Plymouth’s pioneering work to tackle dementia was in the global spotlight when Japanese media accompanied a delegation from Japan visiting the city.
Journalists from Japanese national newspaper Asahi Shimbun and a representative from the Asahi Social Welfare Organisation visited Plymouth to report back to Japan on the wide-ranging dementia-friendly initiatives in and around the city which have earned it an international reputation for world-leading dementia-friendliness.
After meeting Jeremy Hughes, Chief Executive of Alzheimer’s Society on a visit to Kobe, they were interested in the dementia-friendly communities work happening across the UK with a particular interest in government, hospitals, volunteering, and business.
The two-day visit to Plymouth - one of the first dementia-friendly cities in the world - including the work of the Plymouth Dementia Action Alliance (PDAA), a partnership between Plymouth University, Plymouth City Council, Devon and Cornwall Police, the local health service and a range of other partners – was a highlight of their trip to the UK.
The visit included presentations from a range of organisations in and around the city. Led by Plymouth University and Plymouth City Council, the Japanese visitors learned about how Plymouth University has become a dementia-friendly university, and how it continues to accommodate dementia issues; how Plymouth City Council and Plymouth Dementia Action Alliance are working towards being a dementia-friendly city; what the BBC is doing to support a dementia-friendly approach to broadcasting; the role of Alzheimer’s Society in the South West; how assistive technology can help people with dementia; details about dementia-friendly parishes around the Yealm, and; the Memory Service at Mount Gould Hospital.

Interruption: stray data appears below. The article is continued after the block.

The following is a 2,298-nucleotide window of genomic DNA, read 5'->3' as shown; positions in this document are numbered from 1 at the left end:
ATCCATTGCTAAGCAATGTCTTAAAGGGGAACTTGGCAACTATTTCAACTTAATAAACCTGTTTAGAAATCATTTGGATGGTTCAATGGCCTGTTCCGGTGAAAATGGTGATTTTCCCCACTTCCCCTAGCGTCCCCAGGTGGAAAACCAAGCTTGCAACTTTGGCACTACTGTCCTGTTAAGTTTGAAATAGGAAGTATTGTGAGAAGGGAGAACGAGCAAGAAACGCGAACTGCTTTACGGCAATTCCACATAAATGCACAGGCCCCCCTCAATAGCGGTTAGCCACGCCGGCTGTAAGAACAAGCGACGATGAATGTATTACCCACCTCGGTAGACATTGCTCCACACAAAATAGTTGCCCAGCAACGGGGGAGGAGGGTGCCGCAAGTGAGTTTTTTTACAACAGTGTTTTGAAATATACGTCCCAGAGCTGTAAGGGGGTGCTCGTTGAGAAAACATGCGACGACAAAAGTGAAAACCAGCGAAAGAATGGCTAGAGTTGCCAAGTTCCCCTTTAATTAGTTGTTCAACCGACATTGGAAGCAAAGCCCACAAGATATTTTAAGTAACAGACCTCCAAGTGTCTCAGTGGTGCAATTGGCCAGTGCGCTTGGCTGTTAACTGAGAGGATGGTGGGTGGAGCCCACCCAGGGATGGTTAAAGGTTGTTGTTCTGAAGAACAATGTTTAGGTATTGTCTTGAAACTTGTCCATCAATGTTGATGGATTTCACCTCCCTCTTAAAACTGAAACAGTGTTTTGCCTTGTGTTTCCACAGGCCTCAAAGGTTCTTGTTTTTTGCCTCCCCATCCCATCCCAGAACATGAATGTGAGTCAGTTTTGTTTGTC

They also found out what it means to be a carer in a dementia-friendly city, how Memory Matters is developing a city centre café and dementia information hub, and the role of dental health in dementia. At present, there are over 3,000 people with a diagnosis of dementia, living in Plymouth and this figure is predicted to rise to approximately 3,667 by 2020.
The Japanese visitors were then transported by Plymouth Citybus and taken to television studios at Plymouth University, from which they broadcast live to Japan about what they had learned.
They then visited Plymouth Citybus headquarters where they found out about how the business provides a dementia-friendly service, and where representatives from Plymouth City Council described its dementia-friendly parking initiative.
From there the visitors went to Plymouth Central Library to find out more about its dementia-friendly groups and facilities, before travelling to Green Acres Care Home in Compton and then the Memory Service at Mount Gould Hospital.
On the second day the Japanese delegation met with Oliver Colvile MP, who hosted a discussion about dementia-friendly communities in his constituency office.
The visit to Plymouth was the result of several years’ work between Ian Sherriff, Academic Partnership Lead for Dementia at Plymouth University, Chair of the Prime Minister’s Rural Dementia and the Dementia Air-Transport groups, Chair of Plymouth Dementia Action Alliance and an Alzheimer’s Society Ambassador, and Professor Satoko Hotta from Japan. Ian said:
“I was delighted to welcome our colleagues from Japan to Plymouth. We have built a reputation for excellence in dementia-friendliness and it is good to see that this reputation is having impact internationally. My thanks also go to my colleagues from across the city and beyond who contributed to making this visit such a success.”
Professor Judith Petts CBE, Vice-Chancellor, University of Plymouth, commented:
“The University is proud to draw on its research strengths - not least in medicine and health and human sciences - to make a positive contribution to dementia education, care and treatment and to supporting Plymouth City as a dementia friendly city.”
Councillor Ian Bowyer, Leader of Plymouth City Council, said: “Councillor Ian Bowyer, Leader of Plymouth City Council, said:
“It was a real pleasure to meet and hear from our Japanese visitors. The visit underlined the fact that dementia is a worldwide issue. We have a common desire to see further co-operation to share our experiences which hopefully will boost research which one day will see a cure for this debilitating condition.”